Ceausescu’s image was to be seen everywhere – in railway stations, bus stations, classrooms, libraries, hospitals, army barracks, courtrooms, police stations, restaurants, shops and in many homes. He did not put his face on the money, this perhaps was one arrogance too many even for him.
The Ceausescu’s nepotism was derided as socialism in one family. His children attended Lycee Number 24, around the corner from the family’s residence on Spring Boulevard. This school was widely regarded as the best in the country and the children of the party’s elite attended it. This was a play on the old Russian 1920s slogan of socialism in one country. He appointed his younger son Nicu to various Cabinet posts in his 20s and was said to be being groomed to be the new Supreme Leader. Nicu was a very heavy drinker, wild driver and no scholar. The fact that Nicu was in contention for the highest office in the republic showed that the country really was run as the personal fiefdom of one family. Ceausescu’s brothers Marin and Ilie were appointed to high diplomatic and military posts respectively. His brother Andratu was a senior officer in Securitate.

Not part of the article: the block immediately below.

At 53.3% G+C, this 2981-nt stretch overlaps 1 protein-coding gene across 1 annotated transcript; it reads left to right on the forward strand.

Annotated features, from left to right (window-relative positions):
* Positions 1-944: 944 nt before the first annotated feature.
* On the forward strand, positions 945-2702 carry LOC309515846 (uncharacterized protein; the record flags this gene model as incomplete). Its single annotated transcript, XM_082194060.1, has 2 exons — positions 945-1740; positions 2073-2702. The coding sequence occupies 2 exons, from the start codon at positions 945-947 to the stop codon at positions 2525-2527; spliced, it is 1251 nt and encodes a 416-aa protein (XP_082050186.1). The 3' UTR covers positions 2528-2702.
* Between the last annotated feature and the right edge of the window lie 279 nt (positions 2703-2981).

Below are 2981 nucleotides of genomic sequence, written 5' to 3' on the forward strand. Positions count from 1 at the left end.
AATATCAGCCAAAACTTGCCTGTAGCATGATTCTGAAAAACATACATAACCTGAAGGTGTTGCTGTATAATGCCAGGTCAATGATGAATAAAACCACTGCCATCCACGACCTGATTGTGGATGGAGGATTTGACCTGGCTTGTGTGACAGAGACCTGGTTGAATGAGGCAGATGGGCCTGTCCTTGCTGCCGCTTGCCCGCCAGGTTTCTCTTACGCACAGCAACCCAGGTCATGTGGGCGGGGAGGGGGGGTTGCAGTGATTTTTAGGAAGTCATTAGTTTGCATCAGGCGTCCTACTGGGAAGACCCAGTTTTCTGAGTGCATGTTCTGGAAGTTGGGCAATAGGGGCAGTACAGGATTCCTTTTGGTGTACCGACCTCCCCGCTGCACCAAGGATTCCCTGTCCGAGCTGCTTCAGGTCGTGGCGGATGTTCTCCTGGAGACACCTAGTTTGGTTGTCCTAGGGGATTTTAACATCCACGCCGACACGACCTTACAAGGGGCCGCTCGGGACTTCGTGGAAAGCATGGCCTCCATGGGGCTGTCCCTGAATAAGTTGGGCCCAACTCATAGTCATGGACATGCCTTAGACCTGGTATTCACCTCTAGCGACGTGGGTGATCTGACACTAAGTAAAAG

Mrs Ceausescu sent Securitate to spy on her children. She even went to see her daughter walking on Herestrau Park with her boyfriend. Mrs Ceausescu selected a bride for her son Nicu. With the greatest of reluctance he wed the handpicked maiden then told her, ”go and live with mummy. She picked you, she’ll fuck you.”